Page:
Happiness is just a frame of mind: A fake eye and a haunting past
I was around five-years-old when my father sold me to my husband; he was 40 at the time and routinely raped me.
So what’s the biggest problem in your life? An exam you failed? The fact that your parents spoil your little sister more than they spoil you? Is it the new lawn prints you can’t afford?
How unfair life is, right?
I thought the same until my maid told me her story.
I was lying in the lounge, depressed as ever. How could God be so unfair? I moaned and I complained. A dumb friend of mine had received an acceptance letter from a university abroad because he could afford it; I couldn’t.
I was still in the worst of all moods when my maid Fatimah brought me a cup of tea and sat down on the floor beside the sofa. She asked me in Sindhi,
“Chah ayein, bacho?”
(What happened, kid?)
I told her the story and she started laughing loudly, as always. Her habit of laughing loud at everything just angered me so much more. She kept her hand on my head and told me that God will make everything okay in due time.
I didn’t want to hear another word, so I buried my face in the cushion.
“Stop crying, beta”, she laughed again.
“This is nothing. You still go to a good school, I know. Your baba loves you. Mine didn’t.”
She laughed loudly again.
“I was around five-years-old when he sold me to my husband. You know how old he was?” she asked, her voice rising. “He must have been 40 at the time.”
“Why?” I quickly asked.
“Money, bacho, money.”
“And then what happened? I asked.
“Then, bacho, the same. He was married already and had four children. The youngest one was six years older than me. He used to physically abuse me. I realised it at a late stage.”
She laughed again. Unable to understand if she was in a stable state of mind, I patted her back asking if she was well.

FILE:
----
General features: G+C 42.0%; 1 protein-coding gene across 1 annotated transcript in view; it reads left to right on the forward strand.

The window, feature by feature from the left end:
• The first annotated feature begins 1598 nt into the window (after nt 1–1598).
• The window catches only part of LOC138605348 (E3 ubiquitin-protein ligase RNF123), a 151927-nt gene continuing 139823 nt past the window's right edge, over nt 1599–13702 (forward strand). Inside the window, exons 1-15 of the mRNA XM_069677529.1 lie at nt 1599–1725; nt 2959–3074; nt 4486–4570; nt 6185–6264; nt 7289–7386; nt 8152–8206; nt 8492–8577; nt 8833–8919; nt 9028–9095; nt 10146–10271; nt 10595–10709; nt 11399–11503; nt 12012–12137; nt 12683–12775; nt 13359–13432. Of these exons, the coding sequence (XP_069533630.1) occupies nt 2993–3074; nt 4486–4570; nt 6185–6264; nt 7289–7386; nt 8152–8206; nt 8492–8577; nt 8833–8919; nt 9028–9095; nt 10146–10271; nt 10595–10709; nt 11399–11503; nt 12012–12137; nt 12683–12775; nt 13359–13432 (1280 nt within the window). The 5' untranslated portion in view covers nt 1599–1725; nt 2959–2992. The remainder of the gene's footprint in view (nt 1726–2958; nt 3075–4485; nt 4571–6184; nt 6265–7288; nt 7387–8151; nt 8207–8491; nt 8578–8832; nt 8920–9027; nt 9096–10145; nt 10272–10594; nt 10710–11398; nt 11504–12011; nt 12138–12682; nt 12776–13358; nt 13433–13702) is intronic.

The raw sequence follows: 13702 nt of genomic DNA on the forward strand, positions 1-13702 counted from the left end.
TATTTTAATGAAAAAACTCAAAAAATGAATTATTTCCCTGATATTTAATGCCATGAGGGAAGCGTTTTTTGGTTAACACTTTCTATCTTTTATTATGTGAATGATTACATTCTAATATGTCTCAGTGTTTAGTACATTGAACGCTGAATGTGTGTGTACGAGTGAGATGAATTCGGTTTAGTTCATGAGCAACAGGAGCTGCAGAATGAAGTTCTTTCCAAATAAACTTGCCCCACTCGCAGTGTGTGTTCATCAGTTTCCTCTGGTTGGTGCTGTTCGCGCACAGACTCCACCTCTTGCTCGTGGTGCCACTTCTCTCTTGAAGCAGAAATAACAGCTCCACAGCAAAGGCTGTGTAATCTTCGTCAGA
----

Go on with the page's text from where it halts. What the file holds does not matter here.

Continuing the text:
“I am fine, bacho. I used to clean the entire house and take care of all the family members, you know. Still, I received constant beatings on petty issues,” she told me, smiling.
I pointed at her fake eye which my mother had paid for last week. I asked her how she lost her eye.
“Bacho, one day I was very ill. I was pregnant with my third child when I had a lot of pain in my eye. I asked my husband to take me to the doctor but he constantly refused. It lasted for 20 days and then one night my eye started bleeding and the eye ball fell out. I lost my baby too after a few days then. The doctor in the village told me I was about to die, but then my brother finally came to my rescue and brought the kids and myself to Karachi. Here the doctors saved me. Farishtay (angels) they were, I tell you.”
“You have a daughter and a son? What about your brother? Why do you live with us then?” surprised, I questioned her.
"He threw me out after we came to Karachi. He said he couldn’t afford to keep us three together. It’s been five years now, I haven’t seen my brother. My daughter and son are working in a house three streets from here. Very good people, I tell you. They send my children to school and in return, my children do all the house chores for them. The only thing is the lady only lets me meet my children once in two months. Zeenat is ten and Rizqullah is six.” she told me, the smile still affixed on her face.
Wiping my tears, I asked her “Fatima, how can you live alone?”
In one sentence she gave me all answers.
“Munjhay pas Allah ahay bacho”
(I have God with me, kid.)
And then she laughed again, loudly.
That night I realised how stupid I was, how stupid we are, to cry about our petty issues. We get depressed over the smallest discomforts that life brings to us, but we don’t value what we have. Instead, we get worked up over things that just don't matter.
Kant rightly said “We are not rich by what we possess but by what we can do without.”
So laugh through all your tribulations and know that it could be worse. Cherish what you have because there are many out there who can’t afford the happiness that you take for granted.
Follow Ramsha on Twitter @RamshaKohati